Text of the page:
Reading the quote on the cover ("War between science and superstition") along with the image could lead you to believe that The Edge of Reason is a sword and sorcery fantasy or religious thriller. It isn't.
Instead it's a modern day Urban fantasy that rides the popular wave of police-procedural novels but with a sort of religous twist. The book cover only really makes sense after you've finished reading the book. The same can be said of the book itself. For the most part it's a fairly fast-paced story that's told in an engaging manner and does well to build tension. Part way through though the plot stalls while we get treated to a large section of character back story (limited entirely to the protagonist).
This break almost made me give up on the rest of the book, it just goes on too long before the story begins again. This investment in time does pay off however (I wonder how many will give up without ever knowing) and makes the last few paragraphs so much more powerful. The ending itself manages to surprise and is worth reading the whole book just to see. Without giving too much away, this is clearly just be beginning of a big story.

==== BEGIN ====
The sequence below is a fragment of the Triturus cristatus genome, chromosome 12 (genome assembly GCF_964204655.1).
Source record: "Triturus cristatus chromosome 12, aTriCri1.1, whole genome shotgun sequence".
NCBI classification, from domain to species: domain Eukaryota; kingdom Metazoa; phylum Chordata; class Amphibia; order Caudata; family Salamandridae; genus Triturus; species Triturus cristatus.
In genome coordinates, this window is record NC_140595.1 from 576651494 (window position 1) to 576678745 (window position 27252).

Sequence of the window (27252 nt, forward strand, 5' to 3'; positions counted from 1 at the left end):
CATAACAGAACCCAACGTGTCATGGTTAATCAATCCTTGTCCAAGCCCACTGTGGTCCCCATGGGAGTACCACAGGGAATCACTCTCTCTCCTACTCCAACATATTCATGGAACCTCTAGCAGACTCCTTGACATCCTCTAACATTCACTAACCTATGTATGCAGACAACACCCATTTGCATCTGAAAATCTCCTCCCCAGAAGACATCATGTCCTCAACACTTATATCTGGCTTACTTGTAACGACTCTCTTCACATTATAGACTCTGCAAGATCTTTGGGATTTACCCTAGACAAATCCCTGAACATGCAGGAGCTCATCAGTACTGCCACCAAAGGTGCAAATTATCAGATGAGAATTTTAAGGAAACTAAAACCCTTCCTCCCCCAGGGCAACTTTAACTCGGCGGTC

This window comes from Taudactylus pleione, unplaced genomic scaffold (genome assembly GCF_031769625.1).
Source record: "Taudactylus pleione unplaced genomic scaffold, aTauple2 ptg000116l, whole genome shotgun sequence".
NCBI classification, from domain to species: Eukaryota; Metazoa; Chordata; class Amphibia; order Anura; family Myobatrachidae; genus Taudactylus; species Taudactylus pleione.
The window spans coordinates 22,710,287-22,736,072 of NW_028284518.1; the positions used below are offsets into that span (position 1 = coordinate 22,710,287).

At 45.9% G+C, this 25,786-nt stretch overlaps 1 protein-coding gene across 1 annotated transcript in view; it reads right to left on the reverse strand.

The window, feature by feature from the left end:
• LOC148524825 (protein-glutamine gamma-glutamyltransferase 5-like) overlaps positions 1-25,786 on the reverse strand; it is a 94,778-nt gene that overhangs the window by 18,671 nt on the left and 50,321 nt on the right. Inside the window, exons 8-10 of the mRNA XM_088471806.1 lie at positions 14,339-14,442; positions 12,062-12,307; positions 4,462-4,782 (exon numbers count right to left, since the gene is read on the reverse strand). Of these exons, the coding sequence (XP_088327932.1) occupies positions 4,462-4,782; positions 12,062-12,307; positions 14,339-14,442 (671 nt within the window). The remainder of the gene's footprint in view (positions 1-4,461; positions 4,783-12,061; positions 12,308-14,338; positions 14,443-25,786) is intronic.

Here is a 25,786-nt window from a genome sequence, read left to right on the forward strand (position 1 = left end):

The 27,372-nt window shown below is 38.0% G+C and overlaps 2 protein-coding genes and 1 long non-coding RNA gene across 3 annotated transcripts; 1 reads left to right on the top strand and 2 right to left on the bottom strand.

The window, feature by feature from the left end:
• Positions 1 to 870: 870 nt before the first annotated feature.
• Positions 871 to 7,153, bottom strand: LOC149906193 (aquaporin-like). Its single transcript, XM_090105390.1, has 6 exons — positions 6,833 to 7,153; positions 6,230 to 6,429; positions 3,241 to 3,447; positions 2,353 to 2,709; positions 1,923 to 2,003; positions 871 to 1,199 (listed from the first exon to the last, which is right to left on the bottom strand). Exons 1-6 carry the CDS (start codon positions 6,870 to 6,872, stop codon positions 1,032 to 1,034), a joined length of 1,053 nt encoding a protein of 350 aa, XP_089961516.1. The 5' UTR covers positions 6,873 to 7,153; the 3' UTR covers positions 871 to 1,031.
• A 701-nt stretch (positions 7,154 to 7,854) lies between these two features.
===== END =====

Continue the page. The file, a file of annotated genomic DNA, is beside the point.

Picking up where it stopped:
It's a good thing that the writing is engaging as the characters aren't, I found it very difficult to form any sense of bonding with the male protagonist at all while the surrounding cast seem largely two-dimensional. It's a real shame as some of the characters clearly deserved more and have enormous potential. Even with the extended exposition part way through I never managed to develop any emotional attachment to any of them.
As a result, instead of sympathising with poor police officer Richard Oort some of his actions just grated on me. His relationship with his father especially seemed unrealistic as did the actions his father took. Part of the issue here is the authors vehemence for gay rights. I agree with everything she says here but it's like going on and on to someone about a subject that a) they are already aware of and b) already agree with. Having said that the author does introduce some other serious messages quite effectively and in a modern manner that has more impact as a result.
The way that religion and the fight between "good and evil" (or perhaps "better and worse") is effective and imaginative, when combined with the well written plot and overall quality of the wrting, saves the novel. The authors take on religious entities and how / why they affect the world is a clever one and well excecuted.
The Edge of Reason is far from perfect however it's like an uncut gem, there is potential for an incredible series if some of those rough facets can be polished. Despite these rough edges it is an entertaining novel and one worth reading for the ending alone.
Written on Saturday 22nd November 2014 by Antony Jones.
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